Skolen et al v. United States of America

Filing 78

MEMORANDUM AND ORDER ADOPTING 68 REPORT AND RECOMMENDATION with the exception of the plaintiffs' claim for $2,000 in property damage, which survives summary judgment, the defendant's Motions for Summary Judgment (Docket Items 46 and 52) are otherwise granted. This Court will issue a text order scheduling further proceeding. SO ORDERED. Signed by Hon. Lawrence J. Vilardo on 4/25/2017. (CMD)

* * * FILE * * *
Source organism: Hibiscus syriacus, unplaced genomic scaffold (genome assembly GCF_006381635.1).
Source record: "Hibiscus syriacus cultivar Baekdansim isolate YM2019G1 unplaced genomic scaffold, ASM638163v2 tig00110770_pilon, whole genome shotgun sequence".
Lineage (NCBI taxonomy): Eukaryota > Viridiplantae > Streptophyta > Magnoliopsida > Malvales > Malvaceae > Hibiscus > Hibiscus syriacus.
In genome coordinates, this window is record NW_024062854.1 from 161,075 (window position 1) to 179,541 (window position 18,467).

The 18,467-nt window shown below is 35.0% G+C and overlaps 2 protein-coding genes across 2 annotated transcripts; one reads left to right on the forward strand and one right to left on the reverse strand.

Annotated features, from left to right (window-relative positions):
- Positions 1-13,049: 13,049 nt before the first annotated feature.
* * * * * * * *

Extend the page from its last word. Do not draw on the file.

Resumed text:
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UNITED STATES DISTRICT COURT WESTERN DISTRICT OF NEW YORK JOHN SKOLEN and LORA SKOLEN, Plaintiffs, 12-CV-515(LJV)(LGF) v. UNITED STATES OF AMERICA, Defendant. MEMORANDUM AND ORDER The complaint alleges that on October 8, 2009, plaintiff Lora Skolen was operating her motor vehicle—with her husband, plaintiff John Skolen, as a passenger— in Erie County, New York. Docket Item 1 at ¶¶ 8-9, 17. When the plaintiffs came to a stop at a stop sign at the end of a highway off-ramp, their vehicle was rear-ended by a “wheelchair van” owned and operated by the Department of Veterans Affairs. Id. at ¶ 8. On June 1, 2012, the plaintiffs commenced this case against the United States under the Federal Tort Claims Act, seeking to recover for personal injuries, loss of consortium, and property damage. Id. at ¶¶ 15, 22, 27, 32. On January 27 and 30, 2015, after the conclusion of discovery, the defendant moved separately for summary judgment against both plaintiffs. Docket Items 46 & 52. After the motions were fully briefed, Magistrate Judge Leslie G. Foschio1 issued a                                                              1 On August 6, 2012, United States District Judge Richard J. Arcara referred this matter to Judge Foschio. Docket Item 7. This case was reassigned from Judge Arcara to the undersigned on March 7, 2016. Docket Item 74. Report and Recommendation (“R&R”), dated January 19, 2016, which recommended granting the defendant’s summary judgment motions. Docket Item 68. Pending before this Court are the plaintiffs’ objections to the R&R. Docket Item 69. STANDARD OF REVIEW This Court “must determine de novo any part of the magistrate judge’s disposition that has been properly objected to” and “may accept, reject, or modify the recommended disposition; receive further evidence; or return the matter to the magistrate judge with instructions.” Fed. R. Civ. P. 72(b)(3); see 28 U.S.C. § 636(b)(1). SUMMARY JUDGMENT A court “shall grant summary judgment if the movant shows that there is no genuine dispute as to any material fact and the movant is entitled to judgment as a matter of law.” Fed. R. Civ. P. 56(a). The movant—i.e., the party seeking summary judgment—has the initial burden of showing that there is no genuine dispute of material fact. See Celotex Corp. v. Catrett, 477 U.S. 317, 323 (1986). Once the movant has met that burden, “the nonmoving party must come forward with specific facts” giving rise to a genuine dispute of material fact. Matsushita Elec. Indus. Co. v. Zenith Radio Corp., 475 U.S. 574, 587 (1986) (internal quotation marks omitted). DISCUSSION Upon de novo review, this Court adopts all Judge Foschio’s recommendations in the R&R with one exception: The plaintiffs’ claim for $2,000 in property damage survives summary judgment. Because the plaintiffs failed to satisfy their burden to present objective medical proof of a serious injury causally related to the collision, this 2   Court agrees with Judge Foschio that the defendant’s motions for summary judgment should otherwise be granted. The plaintiffs object to the R&R’s conclusions on the issues of “serious injury” and causation under New York’s no-fault law. Those objections lack merit for essentially the same reasons set forth in the exceptionally detailed R&R, so there is no need to rehash all those issues. Nevertheless, this Court writes separately to address certain arguments raised in the plaintiffs’ objections. I. NEW YORK’S NO-FAULT LAW Under the Federal Tort Claims Act, the federal government waived its sovereign immunity to suits stemming from the negligent acts of its employees in “circumstances where the United States, if a private person, would be liable to the claimant in accordance with the law of the place where the act or omission occurred.” 28 U.S.C. § 1346(b)(1). As a result, New York’s substantive law governs the plaintiff’s claims. See Rambarrat v. United States, 227 F. App’x 82, 83 (2d Cir. 2007) (Summary Order). New York has enacted a “no-fault” insurance scheme that restricts the rights of those injured in automobile accidents to seek recovery through the civil justice system for losses caused by others. See N.Y. Ins. Law § 5101, et seq. More specifically, under New York Insurance Law § 5104(a) (“Causes of action for personal injury”), a person injured in an automobile accident has “no right of recovery for non-economic loss, except in the case of a serious injury, or for basic economic loss.” Both “serious injury” and “basic economic loss” are defined terms in New York Insurance Law § 5102 (“Definitions”). 3   “Serious injury” means a personal injury which results in death; dismemberment; significant disfigurement; a fracture; loss of a fetus; permanent loss of use of a body organ, member, function or system; permanent consequential limitation of use of a body organ or member; significant limitation of use of a body function or system; or a medically determined injury or impairment of a non-permanent nature which prevents the injured person from performing substantially all of the material acts which constitute such person’s usual and customary daily activities for not less than ninety days during the one hundred eighty days immediately following the occurrence of the injury or impairment. N.Y. Ins. Law § 5102(d). “Basic economic loss” means “up to fifty thousand dollars per person” of certain combined items, including loss of earnings and medical expenses, as set forth in New York Insurance Law § 5102(a). II. THE PLAINTIFFS’ PROPERTY DAMAGE CLAIM The R&R recommends that the defendant’s motion for summary judgment be granted with respect to the plaintiffs’ claims for economic loss, including a $2,000 property damage claim. See Docket Item 68 at 18, 70. The plaintiffs objected, arguing that the R&R “erroneously assert[s] that [the property damage claim] is a part of basic economic loss under Insurance Law § 5104(a).” Docket Item 69 at ¶ 4. The plaintiffs are correct, and the defendant has conceded the point. Docket Item 73 at 24 (citing Thornton v. Husted Dairy, Inc., 134 A.D.3d 1402, 1404, 23 N.Y.S.3d 760, 762 (4th Dep’t 2015) (“Basic economic loss does not include property damage, including damage to a party’s vehicle.”)). This Court therefore rejects the R&R to the extent that it recommended granting the defendant summary judgment on the plaintiffs’ claim for $2,000 in property damage. 4   III. MR. SKOLEN’S PERSONAL INJURY CLAIM The R&R recommends that John Skolen’s personal injury claims be dismissed because he failed to raise a genuine dispute of material fact concerning whether he suffered a “serious injury,” as defined in New York Insurance Law § 5102(d). Docket Item 68 at 25, 47, 55. The R&R further recommends that Mr. Skolen’s personal injury claims be dismissed—regardless of whether he suffered a “serious injury—because he failed to raise a genuine dispute of material fact on causation. Id. at 69. “[N.Y.] Insurance Law § 5102(d) sets forth nine specific categories of serious injury.” Schmitt v. Reeves, 273 A.D.2d 295, 296, 710 N.Y.S.2d 541, 542 (2d Dep’t 2000). “To qualify as a ‘serious injury,’ and thus be permitted to recover for negligence, plaintiff must demonstrate that [he] falls into one of the nine statutory categories.” Morrone v. McJunkin, 1998 WL 872419, at *2 (S.D.N.Y. Dec. 15, 1998). In this case, Mr. Skolen attempted to established a serious injury based on: (1) a compression fracture of his T9 vertebra (the “fracture” category); (2) neck and spinal disc injuries, including disc herniations, bulges, and annular tears, that significantly or permanently limited his range of motion (the “permanent” or “significant limitation” categories); and (3) non-permanent injuries or impairments that prevented him from performing substantially all of his usual and customary daily material acts for at least 90 of the 180 days following the October 2009 accident (the “90/180” category). Docket Item 68 at 20-21. As the New York Court of Appeals explained in Licari v. Elliott, “[t]here can be little doubt that the purpose of enacting an objective verbal definition of serious injury was to significantly reduce the number of automobile personal injury accident cases 5   litigated in the courts, and thereby help contain the no-fault premium.” 57 N.Y.2d 230, 236, 441 N.E.2d 1088, 1091 (1982) (internal quotation marks omitted). In other words, the Licari Court “rejected the view that whether the plaintiff suffered a serious injury is ‘always a fact question for the jury.’” Morrone, 1998 WL 872419, at *2 (quoting Licari, supra). Instead, “a court should decide the threshold question of whether the evidence would warrant a jury finding that the injury qualifies as a ‘serious injury.’” Yong Qin Luo v. Mikel, 625 F.3d 772, 777 (2d Cir. 2010); see Licari, 57 N.Y.2d at 237, 441 N.E.2d at 1091 (“It is incumbent upon the court to decide in the first instance whether plaintiff has a cause of action to assert within the meaning of the statute.”). New York and federal courts therefore apply the following burden-shifting analysis to summary judgment motions that address whether a plaintiff has sustained a “serious injury”: [O]n summary judgment, a defendant must establish a prima facie case that plaintiff did not sustain a “serious injury” within the meaning of Insurance Law § 5102(d). In support of its argument that there is no such serious injury, defendant may rely on the unsworn reports by plaintiff’s physicians, but must provide evidence from its own physicians in the form of sworn affidavits. Once a defendant’s burden is met, the plaintiff is then required to establish a prima facie case that he sustained a serious injury. For plaintiff to defeat a summary judgment motion, admissible evidence must be presented in the form of sworn affidavits by physicians. Luo, 625 F.3d at 777 (quoting Barth v. Harris, 2001 WL 736802, at *2 (S.D.N.Y. June 25, 2001)). In this case, the defendant met its prima facie burden by submitting, among other things, the expert report of John Leddy, M.D. (Docket Item 50-12).2 Mr. Skolen                                                              2 As a magistrate judge’s opinion and order observed in another serious injury case: [Under] Celotex Corp. v. Catrett, 477 U.S. 317, 322-23 (1986), . . . summary judgment may be granted where the movant simply demonstrates an absence of sufficient evidence in the record to give rise to a question of fact regarding an issue on which the non-movant bears 6   therefore had “the burden to present objective medical proof of a serious injury causally related to the accident in order to survive summary dismissal.” Pommells v. Perez, 4 N.Y.3d 566, 574, 830 N.E.2d 278, 282 (2005).                                                                                                                                                                                                   the burden of proof. Thus, under a strict Celotex approach, it would appear that summary judgment could be granted on the issue of serious injury even if the defendant offers no medical evidence of its own, so long as plaintiff’s evidence is insufficient to establish a triable issue of fact as to whether he or she has sustained a serious injury. The cases in this Circuit do not address this tension between Licari and its progeny on the one hand and Celotex on the other. In fact, the weight of authority appears to follow Licari without discussion. Thompkins v. Santos, 1999 WL 1043966 at *8, n.3 (S.D.N.Y. Nov. 16, 1999); see also Williams v. Elzy, 2003 WL 22208349, at *3, n.2 (S.D.N.Y. Sept. 23, 2003) (reiterating those observations). Notwithstanding that, the Thompkins court chose to “apply the Licari test,” “[g]iven the weight of authority following Licari and the absence of authority to the contrary.” 1999 WL 1043966, at *8, n.3. Another court, in Citron v. Citron, 2002 WL 32096588 (E.D.N.Y. Oct. 5, 2002), also apparently recognized the tension between Celotex and Licari. But the Citron court explained that: The requirements under Celotex, interpreting the federal procedural rules for summary judgment, provide this Court its guidance [on how defendants can meet their burdens] . . . It is important to note, however, that the rule of Licari—an opinion of the New York Court of Appeals—goes beyond simply addressing the procedural question of the standard for measuring a defendant’s burden. Licari instructs this Court to recognize that the question of “serious injury” is a predicate to a party’s success at articulating a claim under the Act. See Licari, 57 N.Y.2d at 237. As such, it is controlling authority for this Court in applying the substance of New York’s insurance law. Citron, 2002 WL 32096588, at *3, n.3. In this case, the defendant’s submissions are enough to meet a movant’s initial burden under New York law and Licari. But these issues and the Citron court’s explanation—at least for why federal courts look to New York summary judgment cases to determine whether “serious injury” plaintiffs have raised a genuine dispute of material fact—are worth noting, especially because this Court recently issued a decision in which the differences between New York and federal summary judgment law with respect to a movant’s initial burden presented a significant issue. See Acquisto v. Manitowoc Co., Inc., 11-CV-803(LJV)(JJM), 2017 WL 1192908, at *4 (W.D.N.Y. Mar. 31, 2017). 7   “In the context of soft-tissue injuries [such as herniated discs] involving complaints of pain that may be difficult to observe or quantify, deciding what is a ‘serious injury’ can be particularly vexing.” Id. at 571, 830 N.E.2d at 281. “Many courts have approached injuries of [that] sort with a well-deserved skepticism.” Id. Perhaps because of that skepticism, Mr. Skolen’s claims of a “serious injury” are premised on more than simply soft-tissue injury and pain—that is, he also relies on “diagnostic MRIs taken before and after the subject accident” and an “expert’s designation of a numeric percentage of a plaintiff’s loss of motion.” Docket Item 69 at ¶ 6 (quoting ThomasYoung v. United States, 2014 WL 1679474, at *2 (W.D.N.Y. Apr. 28, 2014). But “even where there is objective medical proof” of a serious injury, “summary dismissal of the complaint may be appropriate” when “additional contributory factors interrupt the chain of causation between the accident and claimed injury—such as a gap in treatment, an intervening medical problem or a preexisting condition.” Pommels, 4 N.Y.3d at 572, 830 N.E.2d at 281. Here, it is undisputed that Mr. Skolen had significant spinal injuries before the October 8, 2009 collision. See, e.g., Docket Item 68 at 4-6, 49-50; Docket Item 69 at ¶ 34. He began treating with Thomas J. Taylor, D.C.—his treating chiropractor and his expert in this case—following an earlier motor vehicle collision in 2007. See Docket Item 59-1 at ¶¶ 5-7, 15. What is more, his history of neck pain extends back at least to 1978, after the first of five car accidents between that year and 1997. Docket Item 49 at ¶¶ 10-11; Docket Item 59 at ¶¶ 10-11. And according to the defendant’s expert, John Leddy, M.D., “diagnostic x-ray and MRI studies show advanced and gradually advancing pre-existing degenerative disease that the medical records confirm was very 8   symptomatic and that required treatment for years prior to and leading up to October 8, 2009.” Docket Item 50-12 at 10. Mr. Skolen’s evidence falls short when it comes to differentiating between his pre-existing condition and the “serious injuries” that he claims resulted from the October 8, 2009 collision. A review of each of the serious-injury categories on which he relies demonstrates exactly that. And for that reason, Mr. Skolen has failed to submit “objective medical proof of a serious injury causally related to the accident.” Pommells, 4 N.Y.3d at 574, 830 N.E.2d at 282. A. Fracture Category A “fracture” is one category of “serious injury” under N.Y. Insurance Law § 5102(d), and Mr. Skolen claims that he suffered a “compression fracture” of his T9 vertebra as a result of the collision. That claim is premised on an October 15, 2009 MRI that Dr. Taylor ordered when he saw Mr. Skolen on October 9, 2009, the day after the collision. The radiologist’s report for the October 15, 2009 MRI includes, among other listed “Findings,” “a mild anterior wedge compression fracture of T9 [vertebra] with no associated bone marrow edema. No acute fracture or dislocation identified.” Docket Item 51-7 at 2.3 The “Conclusion” section of the radiologist’s report then reiterates some of the radiologist’s findings (e.g., “[s]mall right-sided T11-12 disc herniation”), but not the compression fracture. Id. Nevertheless, the plaintiff’s expert, Dr. Taylor, believes that Mr. Skolen “sustained . . . the mild anterior wedge compression fracture of T9” as a result of the accident. See Docket Item 59-1 at ¶ 21.                                                              3 The October 15, 2009 MRI report can be found in several places in the record, including Docket Item 51-7 at 2 and Docket Item 59-1 at 63. 9   The defense expert disagrees. The compression fracture was not noted on the report of the x-rays taken on the day of the accident (about a week before the MRI), which states, with uncanny specificity, that “[t]here is no evidence of a thoracic vertebral body compression fracture.” Docket Item 51-6 at 8. Dr. Leddy reviewed and interpreted both the October 8, 2009 x-rays and the October 15, 2009 MRI at the defendant’s request, and he found that the October 15, 2009 MRI “shows degenerative disc disease at T9-T10 and T11-T12. There is no traumatic disc herniation at any level.” Docket Item 50-12 at 4. Likewise, the x-rays showed “degenerative disease throughout the spine” but “[n]o fractures.” Id. at 5. He concludes that there was “no MRI evidence of new traumatic fracture or disc herniation . . . as a direct result of the . . . accident,” and physical findings since the accident were “consistent with degenerative spinal disease” not “causally related to the . . . accident.” Id. at 10. In many cases, that might only tee up a battle of the experts within the factfinder’s province to decide at trial. But Dr. Taylor did not interpret the October 15, 2009 MRI; there is no sworn report or interpretation of the October 15, 2009 MRI from the radiologist in the record; and the medical records after the collision lack any further discussion of the fracture finding. In fact, Dr. Taylor discussed the October 15, 2009 MRI in a detailed report that he prepared on October 16, 2009, but his report does not even mention a compression fracture. See Docket Item 59-1 at 40-48. Apparently, Dr. Taylor did not reference the fracture finding until he prepared his affidavit opposing summary judgment, approximately five years later. As Judge Foschio correctly recognized, New York courts have found such evidence to be insufficient to defeat summary judgment. Docket Item 68 at 25. 10   For example, in O’Bradovich v. Mrijaj—a case that is on all fours—the court found that a defendant was entitled to summary judgment when [Plaintiff’s] expert opined that the accident caused a fracture of her calcaneus, the heel bone adjacent to the ankle. However, on this record, there is no admissible evidence that plaintiff was ever diagnosed by her treating physician with a fracture that resulted from this accident. The unsworn MRI report merely contains the reference to a “cortical or impact fracture.” The medical records of plaintiff's treating physician neither reference this MRI nor adopt any findings contained therein pertaining to a possible fracture. Plaintiff’s evidence shows only that she had ankle surgery to debride an osteophyte and remove bone spurs. The operative report makes no mention of a fracture, nor does plaintiff's expert (also her treating physician) refer to such a fracture in his initial evaluation of plaintiff approximately four months after the accident. 35 A.D.3d 274-75, 827 N.Y.S.2d 38, 38 (1st Dep’t 2006). And several other New York decisions have since cited O’Bradovich in reaching similar conclusions. See, e.g., Brackenbury v. Franklin, 93 A.D.3d 423, 423, 939 N.Y.S.2d 63, 64 (1st Dep’t 2012) (“No fracture was diagnosed by his doctor contemporaneous with the accident, and the doctor’s equivocal observation of a ‘[p]robable healed fracture’ in an X ray taken a year and a half after the accident is insufficient.”) (alteration in original); Glover v. Capres Contracting Corp., 61 A.D.3d 549, 550-51, 877 N.Y.S.2d 75, 77 (1st Dep’t 2009) (“There is no report referencing these findings, adopting them or correlating them with physical findings. Plaintiff has thus failed to demonstrate that she sustained a serious injury.”); Lowe v. A.M.S. Disc. Store & Transp., Inc., 20 Misc. 3d 140(A), 867 N.Y.S.2d 375 (App. Term, 1st Dep’t 2008) (“Plaintiff’s medical expert’s belated assertion that plaintiff sustained a microtrabecular fracture to the right knee” was insufficient where there was “no evidence that plaintiff was ever diagnosed by his treating physician with a fracture resulting from this accident.”). Based on that case law, Dr. Taylor’s affidavit and its 11   reference to the October 15, 2009 MRI report, without more, are insufficient to establish a serious injury causally related to the accident based on the compression fracture. Mr. Skolen’s objections argue that the R&R’s reliance on O’Bradovich is misplaced. Docket Item 69 at ¶ 8. He claims that the R&R “ignore[d]” a note in the medical records of Dr. Waghmarae, a physician treating Mr. Skolen for pain management, written several weeks after the collision at issue. Id. at ¶ 7. According to the plaintiffs’ objections, Dr. Waghmarae “specifically include[d] the findings of the October 15, 2009 MRI and in fact bold[ed] the statement that: There is a mild anterior wedge compression fracture of T9 with no associated bone marrow edema.” Id.4 But that argument attributes to Dr. Waghmarae a conclusion that his records do not support. The October 15, 2009 MRI report simply was copied-and-pasted—along with other medical records—into Dr. Waghmarae’s office records. Dr. Waghmarae did not otherwise reference the fracture, let alone causally relate it to the accident. Mr. Skolen’s argument that Dr. Waghmarae diagnosed or adopted the fracture finding because that part of the October 15, 2009 MRI report appeared in bold font is merely                                                              4 The plaintiffs’ objections do not cite the specific portion of Dr. Waghmarae’s records upon which this argument is based. They instead cite Docket Item 50-17, which consists of pre-accident records and does not include the October 15, 2009 MRI report or the fracture finding. According to the government’s response to the plaintiffs’ objections, the relevant portion of Dr. Waghmarae’s records was not part of the summary judgment record. Docket Item 73 at 3, n.2. The government nevertheless attached the relevant portion of Dr. Waghmarae’s records to its response papers, id. at 25-32, something this Court appreciates. A line in Mr. Skolen’s reply suggests that this belated attachment was improper, see Docket Item 76 at 1 (“In so doing Defendant seeks to supplement the record . . . .”), but he obviously was not prejudiced because he is the party who sought to rely on the attachment to defeat summary judgment. 12   speculative, if not flatly incorrect.5 Certainly, it has no more probative value than a physician’s explicit but “equivocal observation” of a fracture, which was found to be insufficient in Brackenbury, supra, 93 A.D.3d at 423, 939 N.Y.S.2d at 64. Mr. Skolen’s current argument also directly contradicts his own statement of undisputed facts, in which he expressly took the position that “Dr. Waghmarae’s ‘assessment’ does not indicate Mr. Skolen did or did not sustain a T9 fracture one way or the other.” Docket Item 59 at ¶ 75. Thus, after de novo review, this Court agrees with the R&R’s conclusion that Mr. Skolen failed to carry his burden of showing “a serious injury causally related to the accident”6 based on a compression fracture. See O’Bradovich, supra. B. Permanent and Significant Limitation Categories Mr. Skolen’s objections also argue that, in addition to the compression fracture, he suffered a “serious injury” based on “the specific range of motion limitations noted [in Dr. Taylor’s affidavit],” Docket Item 69 at 3, and the “permanent consequential limitation                                                              5 According to the plaintiffs: “Dr. Waghmarae chose to [bold the fracture finding] for the obvious purpose of why anyone bolds type—to highlight that finding. It was purposeful and intentional.” Docket Item 76 at 1-2. But the October 15, 2009 MRI report clearly was scanned and copied-and-pasted into Dr. Waghmarae’s records using imperfect text-recognition software, since there are nonsensical changes to text characters and bolding throughout the document. On the same page as the fracture finding, a “5” has been changed to an “s”; a “1” to an “i”; an “l” to an “!”; etc. Compare Docket Item 73 at 30 with Docket Item 51-7 at 2. Just a few lines above the fracture finding, there is a sentence in which only the word “the” has been bolded. Docket Item 73 at 30. Most obviously the work of a computer, perhaps, is the vain attempt to recreate the stylized “PROSCAN Imaging” logo on the previous page using incorrect characters and an unusual font. Id. at 29. Simply put, no human being would or could have made those changes “purposeful[ly] and intentional[ly].” 6 Pommells, 4 N.Y.3d at 574, 830 N.E.2d at 282. 13   of use of a body organ or member” or “significant limitation of use of a body function or system” categories of § 5102(d). “For these two statutory categories,” the New York Court of Appeals has held that whether a “limitation of use or function is ‘significant’ or ‘consequential’ (i.e., important . . .) relates to medical significance and involves a comparative determination of the degree or qualitative nature of an injury based on the normal function, purpose and use of the body part.” Toure v. Avis Rent A Car Sys., Inc., 98 N.Y.2d 345, 353, 774 N.E.2d 1197, 1201 (2002) (ellipses in original) (quoting Dufel v. Green, 84 N.Y.2d 795, 798, 647 N.E.2d 105, 107 (1995)). “In order to prove the extent or degree of physical limitation, an expert’s designation of a numeric percentage of a plaintiff’s loss of range of motion can be used to substantiate a claim of serious injury.” Toure, 98 N.Y.2d at 350, 774 N.E.2d at 1200. “While there is no set percentage for determining whether a limitation in range of motion is sufficient to establish ‘serious injury,’ . . . cases have generally found that a limitation of twenty percent or more is significant for summary judgment purposes.” Hodder v. United States, 328 F.Supp.2d 335, 356 (E.D.N.Y. 2004) (collecting cases). On the other hand, “[a]n expert’s qualitative assessment of a plaintiff’s condition also may suffice, provided that the evaluation has an objective basis and compares the plaintiff’s limitations to the normal function, purpose and use of the affected body organ, member, function or system.” Toure, 98 N.Y.2d at 350, 774 N.E.2d at 1200 (emphasis in original). Although Dr. Taylor’s affidavit compares Mr. Skolen’s range-of-motion findings after the collision with “normal” values, Docket Item 59-1 at ¶ 12, that is not sufficient in light of Mr. Skolen’s history. Here, it is necessary to compare Mr. Skolen’s post-collision 14   condition not only to what is “normal” but also to his pre-collision condition. See, e.g., Jones v. United States, 408 F. Supp. 2d 107, 119-20 (E.D.N.Y. 2006) (“While plaintiff has significant limitations in his neck and back functions, they are not the result of the January 2000 car accident; rather, they emanate from pre-existing cervical vertebrae degenerations and a disc herniation.”). In that regard, Mr. Skolen’s proof is insufficient. Dr. Taylor provided Mr. Skolen with chiropractic treatment “over a course of 20 visits” between December 7, 2007, and January 26, 2008 (the last time Dr. Taylor saw Mr. Skolen prior to the October 2009 collision). Docket Item 59-1 at ¶¶ 7-10. Dr. Taylor opines that Mr. Skolen’s condition had improved by the end of that treatment, citing range of motion findings from orthopedic surgeon Dr. Anthony Leone in January and March 2008 . Id. at ¶ 9. Based on that and a comparison of December 2007 MRIs to the October 15, 2009 MRI, Dr. Taylor then concludes that the collision on October 8, 2009, must have caused new serious injuries. Id. at ¶¶ 15, 21. But, putting aside any issues of admissibility,7 that opinion is simply a conclusion—and one that assumes there were no relevant changes to the plaintiff’s condition over the 19 or 21 months between Dr. Leone’s findings and the October 8, 2009 collision. On this issue, Mr. Skolen’s objections argue that the R&R assigned him “the impossible task of proving a negative.” Docket Item 69 at ¶ 9. Not so. Mr. Skolen continued to receive pain-management treatment from Dr. Waghmarae, the only physician who made range-of-motion findings both shortly before (July 2009) and shortly after (November 2009) the collision. As noted in the R&R, a comparison of those findings does not reveal any significant limitation due to the collision; on the                                                              7 See, e.g., Docket Item 68 at 31. 15   contrary, the findings show slight improvement in most areas. See Docket Item 68 at 38-39. Dr. Taylor’s affidavit fails to address those findings or to explain why he relied on Dr. Leone’s much less recent findings. Dr. Taylor’s affidavit also completely fails to address Dr. Leddy’s opinion that the Mr. Skolen’s condition is the result of a “gradually advancing pre-existing degenerative disease.”8 Indeed, Dr. Taylor’s own records (attached to his affidavit) contain numerous references to degenerative disc changes, which his affidavit neither explains nor even addresses.9 Therefore, after de novo review, this Court agrees with the R&R’s conclusion that the plaintiff’s evidence is insufficient to show a serious injury causally related to the accident based on the permanent or significant limitation categories. See Khanfour v. Nayem, -- N.Y.S.3d --, 2017 WL 809859, at *1 (1st Dep’t Mar. 2, 2017) (“Since plaintiff’s own medical records provided evidence of preexisting degenerative changes,” expert’s conclusory opinion “was insufficient to raise an issue of fact since it failed to explain how the accident, rather than the preexisting disc disease and osteophytes, could have been the cause of plaintiff’s cervical spine condition”); Cabrera v. Gilpin, 72 A.D.3d 552, 553, 899 N.Y.S.2d 211, 213 (1st Dep’t 2010) (expert’s opinion insufficient where he “failed to address the conclusion of defendants’ radiologist that plaintiff’s condition was the result of a degenerative disease”); Antonio v. Gear Trans Corp., 65 A.D.3d 869, 870, 885 N.Y.S.2d 48, 50 (1st Dep’t 2009) (expert’s opinion insufficient where it “failed to offer                                                              8 Docket Item 50-12 at 10. 9 See, e.g., Docket Item 59-1 at 14 (noting “severe degenerative disc changes” based on radiographic examination), 26 (cervical MRI report of November 12, 2008—i.e., roughly halfway between the most recent pre-collision evidence cited in Dr. Taylor’s affidavit and the date of the collision—noting a half dozen different “degenerative” disc changes or conditions), 29 (Dr. Taylor noting “a history of degenerative disc disease . . .”), 33 (November 11, 2008 letter from Dr. Leone stating “I have not seen [Mr. Skolen] in a year and a half. His symptoms have not gotten any better.”). 16   any quantitative assessment . . . of how the accident reduced the functioning of plaintiffs’ spines below the level of function that existed immediately before the accident”); see also Boroszko v. Zylinski, 140 A.D.3d 1742, 1744, 32 N.Y.S.3d 424, 426 (4th Dep’t 2016) (plaintiff could not rely on range-of-motion findings given lengthy time “between the prior record and [the accident], the evidence of various other accidents and injuries suffered by plaintiff during the intervening time period, and the more recent testing showing nearly identical range of motion deficits just before [the accident]”); Luciano v. Luchsinger, 46 A.D.3d 634, 635, 847 N.Y.S.2d 622, 624 (2d Dep’t 2007) (expert’s opinion insufficient because it “failed to provide any medical evidence of [plaintiff’s] condition when he treated her prior to the subject accident so as to compare what [plaintiff’s] limitations were before and after the subject accident”). C. Remaining Objections The R&R fully addresses the other infirmities of John Skolen’s personal injury claims (e.g., proof on duration) and his claim of a serious injury based on the so-called “90/180 category.”10 Although the plaintiffs’ objections point out some misstatements of fact in the lengthy R&R (e.g., degrees vs. percentages), those misstatements do not require different dispositions of their claims. IV. MRS. SKOLEN’S PERSONAL INJURY CLAIM As the plaintiffs put it, the “objections to the Report and Recommendation relating to Plaintiff Lora Skolen are similar to those of Plaintiff John Skolen.” Docket Item 69 at ¶ 37. The reasons that those objections lack merit are similar as well. In addition to the inadequacies of her proof, as set forth in the R&R, Mrs. Skolen—like her husband—                                                              10 The plaintiffs’ attorney himself acknowledged at oral argument that the 90/180 category was the weakest of the bases for a serious injury with respect to both plaintiffs. 17   failed to satisfy her burden of showing that her claimed serious injuries resulted from the collision and not from a significant pre-existing condition. Mrs. Skolen’s objections on causation rely, to a large extent, on Dr. Taylor’s opinion that she sustained “new” injuries as “a direct result of the October 8, 2009 accident,” based on a comparison of a 2001 MRI with a post-accident October 15, 2009 MRI, which showed soft-tissue injuries. Docket Item 76 at 5. Of course, proof of a herniated disc or other soft-tissue injury alone is not sufficient to support a finding that plaintiff sustained a serious injury under the no-fault law. Pommells, 4 N.Y.3d at 574, 830 N.E.2d at 282; Knijnikov v. Mushtaq, 35 A.D.3d 545, 547, 827 N.Y.S.2d 198, 200 (2d Dep’t 2006). But beyond that, Dr. Taylor’s affidavit is inexplicably silent about Mrs. Skolen’s extensive treatment for relevant pre-existing conditions between 2001 and the collision. For example, Dr. Taylor states that “MRI studies from 2001 . . . revealed a moderate T6-7 disc herniation . . . and mild T2-3 and T3-4 disc bulges.” Docket Item 62-1 at ¶ 6. Later, Dr. Taylor states—in a paragraph block-quoted in the plaintiffs’ objections—that in comparison to the 2001 MRI, an “MRI performed October 15, 2009 revealed a new T7-8 herniation and bulging discs with annular tears at T4-5, T10-11, and T11-12. These injuries are new and a direct result of the October 8, 2009 accident.” Id. at ¶ 13. But Dr. Taylor’s affidavit lacks any discussion of the more recent pre-accident MRI of June 5, 2008, which Mrs. Skolen received in connection with her Department of Veterans Affairs (“VA”) treatment for back pain. That 2008 MRI—like the 2009 MRI on which Dr. Taylor relied—also revealed a disc herniation at T7-8 and bulging discs at T4-5, T10-11, T11-12. Docket Item 56-13 at 6. In other words, each of 18   the thoracic discs11 that Dr. Taylor claims showed a “new” injury after the collision had already been noted to have a similar (but mild) soft-tissue injury more than a year before the collision. Dr. Taylor simply does not address that, nor does he address the opinion of the defendant’s expert physician, Douglas B. Moreland, M.D., on causation. In fact, Dr. Moreland’s report discusses in some detail Mrs. Skolen’s VA records, which include the 2008 MRIs and her treatment for back pain shortly before the accident of October 8, 2009. He notes, with apparent incredulity, that she denied being “treated for back problems” prior to the accident, despite having received an epidural injection for back pain just three days before the collision.12 There is no indication that Dr. Taylor ever considered those records or any of the plaintiff’s treatment through the VA up to the date of the collision. His opinion therefore lacks probative value with respect to whether any of Mrs. Skolen’s injuries are causally related to the collision. CONCLUSION Upon de novo review, this Court adopts the R&R (Docket Item 68) with the exception of the plaintiffs’ claim for $2,000 in property damage, which survives summary                                                              11 Because Mrs. Skolen claims are not limited to thoracic spine injuries, this comparison to the 2008 thoracic MRI is intended simply to illustrate how Dr. Taylor’s affidavit fails to address the opinion of the defendant’s expert that “the motor vehicle accident did not contribute anything to . . . chronic long standing changes.” Docket Item 56-9 at 6. 12 “She had received an epidural steroid injection three days before the motor vehicle accident in question here. She had 14 visits for low back pain with notes beginning on 6/4/08 up to 10/5/09. These complaints are similar to her post 10/8/09 motor vehicle accident. I should also state that I did ask her specifically at the time of my [IME] if she had been treated for back problems at the time of her motor vehicle accident and she denied this. Although she was a poor historian, the medical records are so conspicuous for chronic ongoing back problem with her last treatment being three days before the motor vehicle accident, I felt that she was consciously misrepresenting herself in this statement.” Docket Item 56-9 at 4. 19   judgment. The defendant’s motions for summary judgment (Docket Items 46 & 52) are otherwise granted. This Court will issue a text order scheduling further proceedings. SO ORDERED. Dated: April 25, 2017 Buffalo, New York s/Lawrence J. Vilardo LAWRENCE J. VILARDO UNITED STATES DISTRICT JUDGE   20